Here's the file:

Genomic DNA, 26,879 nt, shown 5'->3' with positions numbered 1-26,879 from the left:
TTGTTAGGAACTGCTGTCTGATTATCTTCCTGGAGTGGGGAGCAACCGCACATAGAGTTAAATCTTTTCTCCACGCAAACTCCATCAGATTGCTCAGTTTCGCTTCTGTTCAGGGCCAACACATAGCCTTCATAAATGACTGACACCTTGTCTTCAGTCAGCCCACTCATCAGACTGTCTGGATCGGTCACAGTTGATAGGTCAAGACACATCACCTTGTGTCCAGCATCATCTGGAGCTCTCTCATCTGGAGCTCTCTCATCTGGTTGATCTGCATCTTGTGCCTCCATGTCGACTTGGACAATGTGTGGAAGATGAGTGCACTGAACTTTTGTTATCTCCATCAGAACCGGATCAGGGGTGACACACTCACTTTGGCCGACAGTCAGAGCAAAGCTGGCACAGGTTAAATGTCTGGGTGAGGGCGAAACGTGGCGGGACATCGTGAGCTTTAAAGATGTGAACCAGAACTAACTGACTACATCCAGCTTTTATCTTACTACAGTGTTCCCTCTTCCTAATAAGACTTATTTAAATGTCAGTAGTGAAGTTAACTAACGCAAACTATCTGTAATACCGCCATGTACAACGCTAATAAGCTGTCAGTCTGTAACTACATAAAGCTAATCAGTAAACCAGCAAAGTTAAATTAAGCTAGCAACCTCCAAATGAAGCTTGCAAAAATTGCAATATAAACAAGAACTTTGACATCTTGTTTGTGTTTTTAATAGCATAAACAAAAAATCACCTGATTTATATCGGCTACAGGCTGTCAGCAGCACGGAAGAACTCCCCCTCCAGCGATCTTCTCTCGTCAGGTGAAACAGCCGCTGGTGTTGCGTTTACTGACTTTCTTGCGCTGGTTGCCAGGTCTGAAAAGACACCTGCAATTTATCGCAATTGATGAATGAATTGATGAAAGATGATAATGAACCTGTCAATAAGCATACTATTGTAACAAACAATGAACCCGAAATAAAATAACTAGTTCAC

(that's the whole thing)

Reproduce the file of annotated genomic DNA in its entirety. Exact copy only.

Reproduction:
Genomic DNA, 26,879 nt, shown 5'->3' with positions numbered 1-26,879 from the left:
TTGTTAGGAACTGCTGTCTGATTATCTTCCTGGAGTGGGGAGCAACCGCACATAGAGTTAAATCTTTTCTCCACGCAAACTCCATCAGATTGCTCAGTTTCGCTTCTGTTCAGGGCCAACACATAGCCTTCATAAATGACTGACACCTTGTCTTCAGTCAGCCCACTCATCAGACTGTCTGGATCGGTCACAGTTGATAGGTCAAGACACATCACCTTGTGTCCAGCATCATCTGGAGCTCTCTCATCTGGAGCTCTCTCATCTGGTTGATCTGCATCTTGTGCCTCCATGTCGACTTGGACAATGTGTGGAAGATGAGTGCACTGAACTTTTGTTATCTCCATCAGAACCGGATCAGGGGTGACACACTCACTTTGGCCGACAGTCAGAGCAAAGCTGGCACAGGTTAAATGTCTGGGTGAGGGCGAAACGTGGCGGGACATCGTGAGCTTTAAAGATGTGAACCAGAACTAACTGACTACATCCAGCTTTTATCTTACTACAGTGTTCCCTCTTCCTAATAAGACTTATTTAAATGTCAGTAGTGAAGTTAACTAACGCAAACTATCTGTAATACCGCCATGTACAACGCTAATAAGCTGTCAGTCTGTAACTACATAAAGCTAATCAGTAAACCAGCAAAGTTAAATTAAGCTAGCAACCTCCAAATGAAGCTTGCAAAAATTGCAATATAAACAAGAACTTTGACATCTTGTTTGTGTTTTTAATAGCATAAACAAAAAATCACCTGATTTATATCGGCTACAGGCTGTCAGCAGCACGGAAGAACTCCCCCTCCAGCGATCTTCTCTCGTCAGGTGAAACAGCCGCTGGTGTTGCGTTTACTGACTTTCTTGCGCTGGTTGCCAGGTCTGAAAAGACACCTGCAATTTATCGCAATTGATGAATGAATTGATGAAAGATGATAATGAACCTGTCAATAAGCATACTATTGTAACAAACAATGAACCCGAAATAAAATAACTAGTTCAC